I had a physical therapist that tried to convince me (unsuccessfully) that canes and walkers were created for the sole purpose of luring disabled people into a false sense of security so that they would die. She was able to convince my fiance that this was true. She also convinced my fiance that if I kept using canes I must be suicidal. Subsequently my fiance hid all of my canes, making me bedridden.
As a result I made it clear that she was not to return. My fiancé eventually gave me back my canes thereby allowing me to get out of bed, but she's still threatening to leave me and take my daughter. She even took her engagement ring off, because this physical therapist, that obviously got her certificate out of a crackerjack box, convinced her that if I keep insisting on using a cane or walker I must be suicidal. Is there any reading material I can supply my fiance with to show her that this woman was a crackpot? Thank you in advance.
Oh my, that is quite a story. Setting the story aside, here is my advice on walking aids:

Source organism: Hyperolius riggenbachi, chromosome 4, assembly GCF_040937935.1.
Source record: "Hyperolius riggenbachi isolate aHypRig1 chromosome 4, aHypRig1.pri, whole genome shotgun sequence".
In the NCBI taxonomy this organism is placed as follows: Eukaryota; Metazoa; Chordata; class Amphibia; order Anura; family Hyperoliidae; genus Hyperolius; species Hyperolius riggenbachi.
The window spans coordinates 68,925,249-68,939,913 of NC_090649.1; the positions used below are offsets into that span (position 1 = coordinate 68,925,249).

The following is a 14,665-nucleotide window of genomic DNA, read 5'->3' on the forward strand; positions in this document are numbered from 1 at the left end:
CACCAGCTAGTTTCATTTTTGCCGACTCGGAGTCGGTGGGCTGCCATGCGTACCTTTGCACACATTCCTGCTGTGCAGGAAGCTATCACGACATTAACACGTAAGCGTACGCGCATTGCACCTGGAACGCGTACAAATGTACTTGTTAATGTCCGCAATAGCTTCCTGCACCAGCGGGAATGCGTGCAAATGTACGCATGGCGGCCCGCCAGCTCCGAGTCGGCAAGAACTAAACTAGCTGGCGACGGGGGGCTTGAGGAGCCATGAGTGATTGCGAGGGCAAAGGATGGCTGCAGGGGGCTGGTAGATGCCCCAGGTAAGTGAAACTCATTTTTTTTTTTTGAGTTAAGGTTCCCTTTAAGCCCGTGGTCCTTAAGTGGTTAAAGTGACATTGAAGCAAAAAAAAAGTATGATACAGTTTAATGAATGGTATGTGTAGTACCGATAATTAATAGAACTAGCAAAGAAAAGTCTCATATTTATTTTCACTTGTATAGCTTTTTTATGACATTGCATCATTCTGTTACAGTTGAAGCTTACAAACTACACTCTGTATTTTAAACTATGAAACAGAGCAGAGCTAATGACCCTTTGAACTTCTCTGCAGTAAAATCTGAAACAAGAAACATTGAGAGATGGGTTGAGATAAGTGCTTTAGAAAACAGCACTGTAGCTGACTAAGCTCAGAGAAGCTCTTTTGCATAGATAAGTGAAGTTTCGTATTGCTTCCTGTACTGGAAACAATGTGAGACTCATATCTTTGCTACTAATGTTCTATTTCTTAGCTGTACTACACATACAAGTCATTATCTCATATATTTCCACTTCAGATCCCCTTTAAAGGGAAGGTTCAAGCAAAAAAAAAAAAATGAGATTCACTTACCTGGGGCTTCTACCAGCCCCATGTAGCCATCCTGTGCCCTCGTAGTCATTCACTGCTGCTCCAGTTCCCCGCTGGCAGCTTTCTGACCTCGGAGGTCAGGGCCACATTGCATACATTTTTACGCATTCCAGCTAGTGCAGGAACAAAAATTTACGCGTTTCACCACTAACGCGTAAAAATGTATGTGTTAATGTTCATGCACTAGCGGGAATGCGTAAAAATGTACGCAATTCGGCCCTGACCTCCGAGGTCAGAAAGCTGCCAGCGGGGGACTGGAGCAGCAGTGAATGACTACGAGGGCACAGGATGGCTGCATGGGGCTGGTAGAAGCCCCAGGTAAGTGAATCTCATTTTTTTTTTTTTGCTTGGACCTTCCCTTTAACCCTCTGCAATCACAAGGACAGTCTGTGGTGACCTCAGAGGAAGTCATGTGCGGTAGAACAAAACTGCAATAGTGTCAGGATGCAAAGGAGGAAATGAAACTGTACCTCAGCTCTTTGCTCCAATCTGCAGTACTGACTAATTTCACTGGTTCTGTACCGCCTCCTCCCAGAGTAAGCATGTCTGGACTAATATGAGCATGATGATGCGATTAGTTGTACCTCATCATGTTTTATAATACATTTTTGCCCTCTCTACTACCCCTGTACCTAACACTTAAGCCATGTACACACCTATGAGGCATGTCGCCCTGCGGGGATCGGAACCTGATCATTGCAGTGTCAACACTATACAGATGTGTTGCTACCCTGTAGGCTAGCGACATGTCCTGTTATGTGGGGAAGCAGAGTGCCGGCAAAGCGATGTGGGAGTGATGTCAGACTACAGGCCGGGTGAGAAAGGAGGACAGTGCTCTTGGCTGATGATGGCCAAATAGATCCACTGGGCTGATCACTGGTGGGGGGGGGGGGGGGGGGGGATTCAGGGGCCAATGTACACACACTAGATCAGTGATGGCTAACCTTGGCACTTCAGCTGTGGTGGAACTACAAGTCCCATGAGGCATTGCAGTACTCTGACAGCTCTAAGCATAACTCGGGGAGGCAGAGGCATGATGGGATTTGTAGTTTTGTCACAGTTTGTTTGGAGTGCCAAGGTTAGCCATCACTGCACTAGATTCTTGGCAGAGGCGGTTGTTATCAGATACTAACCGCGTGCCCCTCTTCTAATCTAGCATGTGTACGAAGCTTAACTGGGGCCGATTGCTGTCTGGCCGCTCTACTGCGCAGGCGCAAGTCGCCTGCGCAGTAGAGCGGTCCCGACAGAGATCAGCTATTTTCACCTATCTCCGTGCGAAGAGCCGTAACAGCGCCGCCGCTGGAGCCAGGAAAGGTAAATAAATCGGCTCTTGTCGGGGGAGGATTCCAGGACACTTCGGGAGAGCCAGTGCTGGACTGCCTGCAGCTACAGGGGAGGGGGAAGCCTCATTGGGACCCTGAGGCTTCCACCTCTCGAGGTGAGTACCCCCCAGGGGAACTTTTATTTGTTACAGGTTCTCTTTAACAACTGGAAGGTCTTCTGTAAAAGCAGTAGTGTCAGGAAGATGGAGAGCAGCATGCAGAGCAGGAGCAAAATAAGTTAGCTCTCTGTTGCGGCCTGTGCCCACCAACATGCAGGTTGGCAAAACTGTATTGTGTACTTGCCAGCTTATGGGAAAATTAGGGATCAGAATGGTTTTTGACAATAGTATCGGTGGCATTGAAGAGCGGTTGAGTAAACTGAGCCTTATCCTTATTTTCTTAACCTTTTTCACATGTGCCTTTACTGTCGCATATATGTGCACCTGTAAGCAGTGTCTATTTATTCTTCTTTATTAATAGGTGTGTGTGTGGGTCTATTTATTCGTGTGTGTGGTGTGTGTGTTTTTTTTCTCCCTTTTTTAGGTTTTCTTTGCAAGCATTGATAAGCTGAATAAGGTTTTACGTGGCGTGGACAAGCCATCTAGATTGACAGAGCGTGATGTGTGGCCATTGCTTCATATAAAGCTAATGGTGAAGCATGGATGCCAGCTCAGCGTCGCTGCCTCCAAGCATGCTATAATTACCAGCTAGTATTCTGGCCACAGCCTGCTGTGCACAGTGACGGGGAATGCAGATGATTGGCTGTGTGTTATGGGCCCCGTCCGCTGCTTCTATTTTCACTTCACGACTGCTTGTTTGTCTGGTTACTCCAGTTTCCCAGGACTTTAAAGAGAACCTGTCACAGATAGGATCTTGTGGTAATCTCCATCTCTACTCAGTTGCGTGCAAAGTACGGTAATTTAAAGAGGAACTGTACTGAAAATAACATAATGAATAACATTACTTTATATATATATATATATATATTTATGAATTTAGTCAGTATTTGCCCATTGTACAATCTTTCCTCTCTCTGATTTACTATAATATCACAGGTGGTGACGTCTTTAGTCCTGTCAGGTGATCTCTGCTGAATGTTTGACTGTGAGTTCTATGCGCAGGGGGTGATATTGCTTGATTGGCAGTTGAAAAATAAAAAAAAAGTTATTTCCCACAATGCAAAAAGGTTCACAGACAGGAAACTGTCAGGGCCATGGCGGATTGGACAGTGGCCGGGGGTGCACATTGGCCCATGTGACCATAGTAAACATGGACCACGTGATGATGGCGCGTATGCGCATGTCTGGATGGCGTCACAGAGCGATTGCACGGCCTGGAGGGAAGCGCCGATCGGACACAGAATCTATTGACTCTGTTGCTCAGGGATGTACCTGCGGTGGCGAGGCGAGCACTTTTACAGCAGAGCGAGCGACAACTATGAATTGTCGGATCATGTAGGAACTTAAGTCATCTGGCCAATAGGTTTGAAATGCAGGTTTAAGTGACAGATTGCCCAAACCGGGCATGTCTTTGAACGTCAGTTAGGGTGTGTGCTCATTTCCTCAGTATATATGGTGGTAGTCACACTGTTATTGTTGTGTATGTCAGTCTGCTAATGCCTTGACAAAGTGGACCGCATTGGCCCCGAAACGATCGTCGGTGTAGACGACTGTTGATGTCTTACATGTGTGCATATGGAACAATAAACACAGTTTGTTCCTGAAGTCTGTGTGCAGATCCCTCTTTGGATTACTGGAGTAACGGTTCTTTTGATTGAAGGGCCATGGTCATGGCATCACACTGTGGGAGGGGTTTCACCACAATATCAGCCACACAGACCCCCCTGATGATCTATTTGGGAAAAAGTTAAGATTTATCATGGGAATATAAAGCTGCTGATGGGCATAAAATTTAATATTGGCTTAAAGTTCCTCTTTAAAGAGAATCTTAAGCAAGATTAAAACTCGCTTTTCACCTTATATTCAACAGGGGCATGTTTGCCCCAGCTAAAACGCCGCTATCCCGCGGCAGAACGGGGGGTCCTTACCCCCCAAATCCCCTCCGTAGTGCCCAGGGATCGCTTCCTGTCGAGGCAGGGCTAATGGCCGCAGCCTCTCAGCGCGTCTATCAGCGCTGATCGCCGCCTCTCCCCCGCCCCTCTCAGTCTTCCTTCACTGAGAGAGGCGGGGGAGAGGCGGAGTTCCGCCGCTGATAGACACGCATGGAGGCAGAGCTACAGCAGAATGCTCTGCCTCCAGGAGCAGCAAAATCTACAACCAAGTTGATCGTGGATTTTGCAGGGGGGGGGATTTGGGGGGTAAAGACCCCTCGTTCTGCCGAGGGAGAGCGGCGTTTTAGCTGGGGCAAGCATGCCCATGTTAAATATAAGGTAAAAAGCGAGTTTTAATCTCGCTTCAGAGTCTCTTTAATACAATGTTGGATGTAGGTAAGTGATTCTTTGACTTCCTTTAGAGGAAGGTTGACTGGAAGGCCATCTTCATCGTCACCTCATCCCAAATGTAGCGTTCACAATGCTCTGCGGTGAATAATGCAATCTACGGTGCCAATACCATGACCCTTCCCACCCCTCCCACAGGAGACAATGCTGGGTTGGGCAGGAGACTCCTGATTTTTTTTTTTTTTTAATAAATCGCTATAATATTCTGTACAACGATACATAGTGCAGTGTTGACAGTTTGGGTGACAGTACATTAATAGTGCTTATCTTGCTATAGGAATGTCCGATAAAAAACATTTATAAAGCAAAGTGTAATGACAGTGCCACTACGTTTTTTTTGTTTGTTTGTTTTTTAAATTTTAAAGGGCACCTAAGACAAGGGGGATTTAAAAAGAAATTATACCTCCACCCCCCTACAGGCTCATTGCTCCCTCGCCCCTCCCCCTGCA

- Canes should be used by people with MS who have mild balance problems and need to support less than 25% of their weight with their upper body and the arm holding the cane. The cane is held by the arm that is opposite the weak or weaker leg. I do not advise using two canes if greater upper body support is required. If your balance is okay but you need more upper body support to walk because of moderately severe leg weakness, you can consider bilateral forearm crutches called Lofstrand crutches.
- For patients who need to support up to 50% of their weight with their upper body and have significantly impaired balance, I recommend a 4 wheeled rollator type walker (with brakes and a seat). Their are many varieties and your therapist can advise you further. I never advise the use of a peg leg walker (no wheels) in MS patients.
In my experience people with MS often wait too long to begin using rollator type walkers; instead, they choose to struggle with frequent falls using a cane or the walls of their home or both; they use rollator type walkers for a short period of time only or skip them and go directly to wheelchairs and scooters. I think it makes more sense to use the correct type of device so you can continue to walk safely for the longest period of time. If your problems with walking tend to fluctuate, you can use a cane on good days and a rollator walker on bad days